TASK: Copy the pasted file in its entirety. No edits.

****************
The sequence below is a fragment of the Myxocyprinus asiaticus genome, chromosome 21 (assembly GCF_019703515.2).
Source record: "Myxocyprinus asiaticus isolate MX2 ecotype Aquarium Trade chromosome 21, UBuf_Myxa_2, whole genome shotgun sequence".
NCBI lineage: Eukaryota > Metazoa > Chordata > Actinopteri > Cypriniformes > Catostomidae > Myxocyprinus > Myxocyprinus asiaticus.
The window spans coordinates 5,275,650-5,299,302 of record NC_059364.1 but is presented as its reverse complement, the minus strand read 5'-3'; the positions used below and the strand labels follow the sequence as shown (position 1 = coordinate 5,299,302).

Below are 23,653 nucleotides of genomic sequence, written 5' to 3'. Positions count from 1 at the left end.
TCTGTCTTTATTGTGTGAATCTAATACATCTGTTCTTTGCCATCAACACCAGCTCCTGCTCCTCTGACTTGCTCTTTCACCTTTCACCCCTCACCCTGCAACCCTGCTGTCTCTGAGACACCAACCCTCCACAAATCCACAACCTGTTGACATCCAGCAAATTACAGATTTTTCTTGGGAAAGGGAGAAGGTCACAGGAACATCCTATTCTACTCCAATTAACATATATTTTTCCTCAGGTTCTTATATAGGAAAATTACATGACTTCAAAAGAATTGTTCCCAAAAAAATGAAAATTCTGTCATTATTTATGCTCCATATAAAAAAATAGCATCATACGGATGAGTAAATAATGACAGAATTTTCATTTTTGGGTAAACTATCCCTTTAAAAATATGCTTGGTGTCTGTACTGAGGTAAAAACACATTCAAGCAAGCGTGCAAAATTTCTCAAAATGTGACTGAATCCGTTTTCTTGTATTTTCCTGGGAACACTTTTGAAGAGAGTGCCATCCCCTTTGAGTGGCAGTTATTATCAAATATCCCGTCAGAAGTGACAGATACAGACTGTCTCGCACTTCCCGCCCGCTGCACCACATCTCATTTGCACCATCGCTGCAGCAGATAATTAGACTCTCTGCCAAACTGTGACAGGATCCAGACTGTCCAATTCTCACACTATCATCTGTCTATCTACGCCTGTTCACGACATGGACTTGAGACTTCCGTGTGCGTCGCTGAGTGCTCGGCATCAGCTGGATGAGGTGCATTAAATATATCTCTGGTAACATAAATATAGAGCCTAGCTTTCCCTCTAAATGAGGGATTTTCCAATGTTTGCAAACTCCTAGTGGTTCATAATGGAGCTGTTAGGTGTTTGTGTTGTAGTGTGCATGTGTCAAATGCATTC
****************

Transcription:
The sequence below is a fragment of the Myxocyprinus asiaticus genome, chromosome 21 (assembly GCF_019703515.2).
Source record: "Myxocyprinus asiaticus isolate MX2 ecotype Aquarium Trade chromosome 21, UBuf_Myxa_2, whole genome shotgun sequence".
NCBI lineage: Eukaryota > Metazoa > Chordata > Actinopteri > Cypriniformes > Catostomidae > Myxocyprinus > Myxocyprinus asiaticus.
The window spans coordinates 5,275,650-5,299,302 of record NC_059364.1 but is presented as its reverse complement, the minus strand read 5'-3'; the positions used below and the strand labels follow the sequence as shown (position 1 = coordinate 5,299,302).

Below are 23,653 nucleotides of genomic sequence, written 5' to 3'. Positions count from 1 at the left end.
TCTGTCTTTATTGTGTGAATCTAATACATCTGTTCTTTGCCATCAACACCAGCTCCTGCTCCTCTGACTTGCTCTTTCACCTTTCACCCCTCACCCTGCAACCCTGCTGTCTCTGAGACACCAACCCTCCACAAATCCACAACCTGTTGACATCCAGCAAATTACAGATTTTTCTTGGGAAAGGGAGAAGGTCACAGGAACATCCTATTCTACTCCAATTAACATATATTTTTCCTCAGGTTCTTATATAGGAAAATTACATGACTTCAAAAGAATTGTTCCCAAAAAAATGAAAATTCTGTCATTATTTATGCTCCATATAAAAAAATAGCATCATACGGATGAGTAAATAATGACAGAATTTTCATTTTTGGGTAAACTATCCCTTTAAAAATATGCTTGGTGTCTGTACTGAGGTAAAAACACATTCAAGCAAGCGTGCAAAATTTCTCAAAATGTGACTGAATCCGTTTTCTTGTATTTTCCTGGGAACACTTTTGAAGAGAGTGCCATCCCCTTTGAGTGGCAGTTATTATCAAATATCCCGTCAGAAGTGACAGATACAGACTGTCTCGCACTTCCCGCCCGCTGCACCACATCTCATTTGCACCATCGCTGCAGCAGATAATTAGACTCTCTGCCAAACTGTGACAGGATCCAGACTGTCCAATTCTCACACTATCATCTGTCTATCTACGCCTGTTCACGACATGGACTTGAGACTTCCGTGTGCGTCGCTGAGTGCTCGGCATCAGCTGGATGAGGTGCATTAAATATATCTCTGGTAACATAAATATAGAGCCTAGCTTTCCCTCTAAATGAGGGATTTTCCAATGTTTGCAAACTCCTAGTGGTTCATAATGGAGCTGTTAGGTGTTTGTGTTGTAGTGTGCATGTGTCAAATGCATTC